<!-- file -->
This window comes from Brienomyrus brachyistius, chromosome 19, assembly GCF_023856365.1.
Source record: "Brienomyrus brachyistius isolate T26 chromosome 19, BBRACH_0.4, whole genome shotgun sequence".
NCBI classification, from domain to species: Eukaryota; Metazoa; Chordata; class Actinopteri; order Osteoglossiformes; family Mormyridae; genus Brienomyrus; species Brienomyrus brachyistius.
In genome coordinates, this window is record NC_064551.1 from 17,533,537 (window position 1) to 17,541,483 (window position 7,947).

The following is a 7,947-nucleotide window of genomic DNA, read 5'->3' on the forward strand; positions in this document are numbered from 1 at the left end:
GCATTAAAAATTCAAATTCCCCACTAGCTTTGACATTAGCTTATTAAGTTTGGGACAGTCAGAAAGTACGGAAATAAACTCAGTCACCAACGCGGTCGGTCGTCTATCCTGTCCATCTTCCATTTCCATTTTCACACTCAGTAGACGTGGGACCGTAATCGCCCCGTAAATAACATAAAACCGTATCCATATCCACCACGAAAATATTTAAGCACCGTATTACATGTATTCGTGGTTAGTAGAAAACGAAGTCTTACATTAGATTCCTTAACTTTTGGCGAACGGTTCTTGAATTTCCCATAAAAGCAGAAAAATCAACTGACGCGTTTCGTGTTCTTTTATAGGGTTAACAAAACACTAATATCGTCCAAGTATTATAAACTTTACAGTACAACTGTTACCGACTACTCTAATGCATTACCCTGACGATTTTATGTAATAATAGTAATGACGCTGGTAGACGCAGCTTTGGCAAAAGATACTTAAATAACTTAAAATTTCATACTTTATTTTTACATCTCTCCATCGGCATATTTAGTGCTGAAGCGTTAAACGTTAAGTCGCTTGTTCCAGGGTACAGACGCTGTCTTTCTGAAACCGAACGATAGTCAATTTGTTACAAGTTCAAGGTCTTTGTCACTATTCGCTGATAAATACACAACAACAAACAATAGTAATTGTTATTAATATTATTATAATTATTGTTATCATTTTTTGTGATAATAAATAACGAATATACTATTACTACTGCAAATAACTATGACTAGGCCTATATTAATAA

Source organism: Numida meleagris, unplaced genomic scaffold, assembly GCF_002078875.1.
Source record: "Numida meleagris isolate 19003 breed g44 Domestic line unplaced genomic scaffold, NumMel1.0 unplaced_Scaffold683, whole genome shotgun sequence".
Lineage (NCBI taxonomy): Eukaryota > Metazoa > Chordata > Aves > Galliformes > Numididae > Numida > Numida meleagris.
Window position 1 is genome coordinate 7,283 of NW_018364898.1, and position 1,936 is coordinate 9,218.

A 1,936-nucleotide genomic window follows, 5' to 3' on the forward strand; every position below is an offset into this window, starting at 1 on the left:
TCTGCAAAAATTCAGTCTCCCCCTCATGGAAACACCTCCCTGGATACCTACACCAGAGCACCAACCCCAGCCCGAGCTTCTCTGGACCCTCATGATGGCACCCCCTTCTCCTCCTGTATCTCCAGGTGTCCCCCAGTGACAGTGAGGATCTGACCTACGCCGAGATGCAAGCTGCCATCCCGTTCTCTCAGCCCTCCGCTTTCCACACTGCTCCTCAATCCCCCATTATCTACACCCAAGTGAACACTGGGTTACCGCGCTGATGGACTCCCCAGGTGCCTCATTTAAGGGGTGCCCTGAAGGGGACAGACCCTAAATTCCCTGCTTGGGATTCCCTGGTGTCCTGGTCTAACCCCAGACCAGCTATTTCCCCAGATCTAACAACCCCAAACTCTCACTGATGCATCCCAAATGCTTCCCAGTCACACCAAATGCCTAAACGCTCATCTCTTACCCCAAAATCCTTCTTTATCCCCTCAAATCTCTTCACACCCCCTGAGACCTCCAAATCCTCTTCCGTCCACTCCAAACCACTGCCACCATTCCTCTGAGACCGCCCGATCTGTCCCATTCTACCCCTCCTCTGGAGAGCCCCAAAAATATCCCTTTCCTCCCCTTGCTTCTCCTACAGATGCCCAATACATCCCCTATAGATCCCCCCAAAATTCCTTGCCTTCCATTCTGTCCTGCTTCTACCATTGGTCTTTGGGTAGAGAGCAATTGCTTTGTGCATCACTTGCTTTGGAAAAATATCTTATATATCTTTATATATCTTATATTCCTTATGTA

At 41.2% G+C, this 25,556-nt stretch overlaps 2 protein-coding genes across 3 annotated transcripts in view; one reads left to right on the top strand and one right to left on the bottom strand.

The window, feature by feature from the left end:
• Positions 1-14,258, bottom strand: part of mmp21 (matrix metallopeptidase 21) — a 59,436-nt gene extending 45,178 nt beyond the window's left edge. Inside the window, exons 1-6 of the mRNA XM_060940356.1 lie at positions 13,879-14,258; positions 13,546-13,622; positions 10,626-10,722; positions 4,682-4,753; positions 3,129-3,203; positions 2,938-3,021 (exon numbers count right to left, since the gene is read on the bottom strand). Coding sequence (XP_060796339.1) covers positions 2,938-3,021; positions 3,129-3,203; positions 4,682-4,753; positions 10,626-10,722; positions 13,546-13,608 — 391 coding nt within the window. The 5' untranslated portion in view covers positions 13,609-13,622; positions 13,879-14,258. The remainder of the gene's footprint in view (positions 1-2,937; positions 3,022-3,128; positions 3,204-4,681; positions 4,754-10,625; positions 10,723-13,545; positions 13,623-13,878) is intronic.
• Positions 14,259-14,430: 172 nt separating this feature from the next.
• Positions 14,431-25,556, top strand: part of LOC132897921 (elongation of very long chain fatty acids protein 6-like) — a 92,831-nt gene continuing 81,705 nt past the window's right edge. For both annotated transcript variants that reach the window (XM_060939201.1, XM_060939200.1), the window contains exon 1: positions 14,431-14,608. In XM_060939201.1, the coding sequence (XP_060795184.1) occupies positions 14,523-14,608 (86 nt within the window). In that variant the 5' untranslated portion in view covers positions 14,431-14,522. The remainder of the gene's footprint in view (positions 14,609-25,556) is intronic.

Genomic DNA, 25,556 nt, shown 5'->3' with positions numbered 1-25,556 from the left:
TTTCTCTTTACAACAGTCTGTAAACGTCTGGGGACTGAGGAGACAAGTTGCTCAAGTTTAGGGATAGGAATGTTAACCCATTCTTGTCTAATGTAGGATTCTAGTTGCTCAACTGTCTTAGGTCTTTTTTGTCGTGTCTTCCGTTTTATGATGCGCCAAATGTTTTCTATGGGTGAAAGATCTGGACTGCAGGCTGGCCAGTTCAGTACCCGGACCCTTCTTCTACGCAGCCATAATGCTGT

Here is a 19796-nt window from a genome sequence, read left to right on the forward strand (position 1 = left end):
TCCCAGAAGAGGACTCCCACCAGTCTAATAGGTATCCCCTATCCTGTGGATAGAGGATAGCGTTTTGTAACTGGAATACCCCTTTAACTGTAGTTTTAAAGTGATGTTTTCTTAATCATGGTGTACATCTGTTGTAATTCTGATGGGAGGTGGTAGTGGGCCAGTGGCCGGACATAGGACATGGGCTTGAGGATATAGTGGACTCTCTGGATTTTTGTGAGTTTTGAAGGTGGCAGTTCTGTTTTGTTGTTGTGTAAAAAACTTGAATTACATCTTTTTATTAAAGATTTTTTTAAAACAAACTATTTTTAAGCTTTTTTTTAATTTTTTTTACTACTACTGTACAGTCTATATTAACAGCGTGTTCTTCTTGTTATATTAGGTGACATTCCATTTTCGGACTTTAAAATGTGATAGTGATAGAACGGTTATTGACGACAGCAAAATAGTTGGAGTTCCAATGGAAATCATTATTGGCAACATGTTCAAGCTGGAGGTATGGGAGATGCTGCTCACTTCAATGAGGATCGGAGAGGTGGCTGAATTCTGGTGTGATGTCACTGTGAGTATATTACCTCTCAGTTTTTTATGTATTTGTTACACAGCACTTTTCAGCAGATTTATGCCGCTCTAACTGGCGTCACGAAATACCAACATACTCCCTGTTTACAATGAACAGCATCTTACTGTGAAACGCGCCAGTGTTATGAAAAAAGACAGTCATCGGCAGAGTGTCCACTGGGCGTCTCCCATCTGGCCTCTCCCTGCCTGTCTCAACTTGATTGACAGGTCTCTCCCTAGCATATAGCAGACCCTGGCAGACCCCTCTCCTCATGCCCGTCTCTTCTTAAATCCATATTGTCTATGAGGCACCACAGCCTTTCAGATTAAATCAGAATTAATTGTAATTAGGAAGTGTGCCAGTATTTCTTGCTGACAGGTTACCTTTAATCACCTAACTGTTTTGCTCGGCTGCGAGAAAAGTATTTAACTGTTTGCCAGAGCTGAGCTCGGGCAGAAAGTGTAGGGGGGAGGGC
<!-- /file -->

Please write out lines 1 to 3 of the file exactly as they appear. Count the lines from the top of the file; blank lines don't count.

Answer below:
This window comes from Brienomyrus brachyistius, chromosome 19, assembly GCF_023856365.1.
Source record: "Brienomyrus brachyistius isolate T26 chromosome 19, BBRACH_0.4, whole genome shotgun sequence".
NCBI classification, from domain to species: Eukaryota; Metazoa; Chordata; class Actinopteri; order Osteoglossiformes; family Mormyridae; genus Brienomyrus; species Brienomyrus brachyistius.